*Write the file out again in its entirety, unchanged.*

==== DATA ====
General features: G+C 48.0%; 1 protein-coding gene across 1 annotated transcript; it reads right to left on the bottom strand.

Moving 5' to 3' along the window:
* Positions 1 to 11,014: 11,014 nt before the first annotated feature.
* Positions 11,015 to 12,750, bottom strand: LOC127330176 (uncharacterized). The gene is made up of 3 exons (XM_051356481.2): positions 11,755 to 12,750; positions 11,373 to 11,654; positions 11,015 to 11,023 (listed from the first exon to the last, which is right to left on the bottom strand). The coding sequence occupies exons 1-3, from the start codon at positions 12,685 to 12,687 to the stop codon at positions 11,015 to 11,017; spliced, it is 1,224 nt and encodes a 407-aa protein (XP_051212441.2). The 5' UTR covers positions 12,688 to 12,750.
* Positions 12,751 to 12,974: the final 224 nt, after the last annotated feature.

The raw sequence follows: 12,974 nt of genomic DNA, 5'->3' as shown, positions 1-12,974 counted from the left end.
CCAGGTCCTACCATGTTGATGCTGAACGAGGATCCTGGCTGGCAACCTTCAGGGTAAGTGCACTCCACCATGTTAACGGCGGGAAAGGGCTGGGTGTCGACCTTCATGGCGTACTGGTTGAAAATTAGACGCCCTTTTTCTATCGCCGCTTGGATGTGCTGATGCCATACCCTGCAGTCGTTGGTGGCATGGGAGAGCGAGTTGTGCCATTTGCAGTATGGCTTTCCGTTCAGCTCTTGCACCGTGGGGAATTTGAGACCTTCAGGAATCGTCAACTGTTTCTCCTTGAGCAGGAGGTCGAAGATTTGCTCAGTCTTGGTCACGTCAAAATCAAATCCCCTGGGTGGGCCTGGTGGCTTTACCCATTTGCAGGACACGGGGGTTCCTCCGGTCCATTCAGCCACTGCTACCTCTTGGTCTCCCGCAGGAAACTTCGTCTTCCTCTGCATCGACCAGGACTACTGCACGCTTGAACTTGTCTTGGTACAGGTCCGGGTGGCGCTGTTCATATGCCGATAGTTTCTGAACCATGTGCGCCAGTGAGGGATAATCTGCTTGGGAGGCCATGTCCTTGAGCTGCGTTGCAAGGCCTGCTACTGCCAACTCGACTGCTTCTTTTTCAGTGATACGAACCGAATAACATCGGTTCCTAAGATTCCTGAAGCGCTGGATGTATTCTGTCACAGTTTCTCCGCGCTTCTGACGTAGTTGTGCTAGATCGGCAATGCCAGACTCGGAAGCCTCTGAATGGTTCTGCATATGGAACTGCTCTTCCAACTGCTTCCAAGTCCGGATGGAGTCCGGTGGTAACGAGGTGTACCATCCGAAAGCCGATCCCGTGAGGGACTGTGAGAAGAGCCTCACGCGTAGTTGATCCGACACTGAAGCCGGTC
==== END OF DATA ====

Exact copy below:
General features: G+C 48.0%; 1 protein-coding gene across 1 annotated transcript; it reads right to left on the bottom strand.

Moving 5' to 3' along the window:
* Positions 1 to 11,014: 11,014 nt before the first annotated feature.
* Positions 11,015 to 12,750, bottom strand: LOC127330176 (uncharacterized). The gene is made up of 3 exons (XM_051356481.2): positions 11,755 to 12,750; positions 11,373 to 11,654; positions 11,015 to 11,023 (listed from the first exon to the last, which is right to left on the bottom strand). The coding sequence occupies exons 1-3, from the start codon at positions 12,685 to 12,687 to the stop codon at positions 11,015 to 11,017; spliced, it is 1,224 nt and encodes a 407-aa protein (XP_051212441.2). The 5' UTR covers positions 12,688 to 12,750.
* Positions 12,751 to 12,974: the final 224 nt, after the last annotated feature.

The raw sequence follows: 12,974 nt of genomic DNA, 5'->3' as shown, positions 1-12,974 counted from the left end.
CCAGGTCCTACCATGTTGATGCTGAACGAGGATCCTGGCTGGCAACCTTCAGGGTAAGTGCACTCCACCATGTTAACGGCGGGAAAGGGCTGGGTGTCGACCTTCATGGCGTACTGGTTGAAAATTAGACGCCCTTTTTCTATCGCCGCTTGGATGTGCTGATGCCATACCCTGCAGTCGTTGGTGGCATGGGAGAGCGAGTTGTGCCATTTGCAGTATGGCTTTCCGTTCAGCTCTTGCACCGTGGGGAATTTGAGACCTTCAGGAATCGTCAACTGTTTCTCCTTGAGCAGGAGGTCGAAGATTTGCTCAGTCTTGGTCACGTCAAAATCAAATCCCCTGGGTGGGCCTGGTGGCTTTACCCATTTGCAGGACACGGGGGTTCCTCCGGTCCATTCAGCCACTGCTACCTCTTGGTCTCCCGCAGGAAACTTCGTCTTCCTCTGCATCGACCAGGACTACTGCACGCTTGAACTTGTCTTGGTACAGGTCCGGGTGGCGCTGTTCATATGCCGATAGTTTCTGAACCATGTGCGCCAGTGAGGGATAATCTGCTTGGGAGGCCATGTCCTTGAGCTGCGTTGCAAGGCCTGCTACTGCCAACTCGACTGCTTCTTTTTCAGTGATACGAACCGAATAACATCGGTTCCTAAGATTCCTGAAGCGCTGGATGTATTCTGTCACAGTTTCTCCGCGCTTCTGACGTAGTTGTGCTAGATCGGCAATGCCAGACTCGGAAGCCTCTGAATGGTTCTGCATATGGAACTGCTCTTCCAACTGCTTCCAAGTCCGGATGGAGTCCGGTGGTAACGAGGTGTACCATCCGAAAGCCGATCCCGTGAGGGACTGTGAGAAGAGCCTCACGCGTAGTTGATCCGACACTGAAGCCGGTC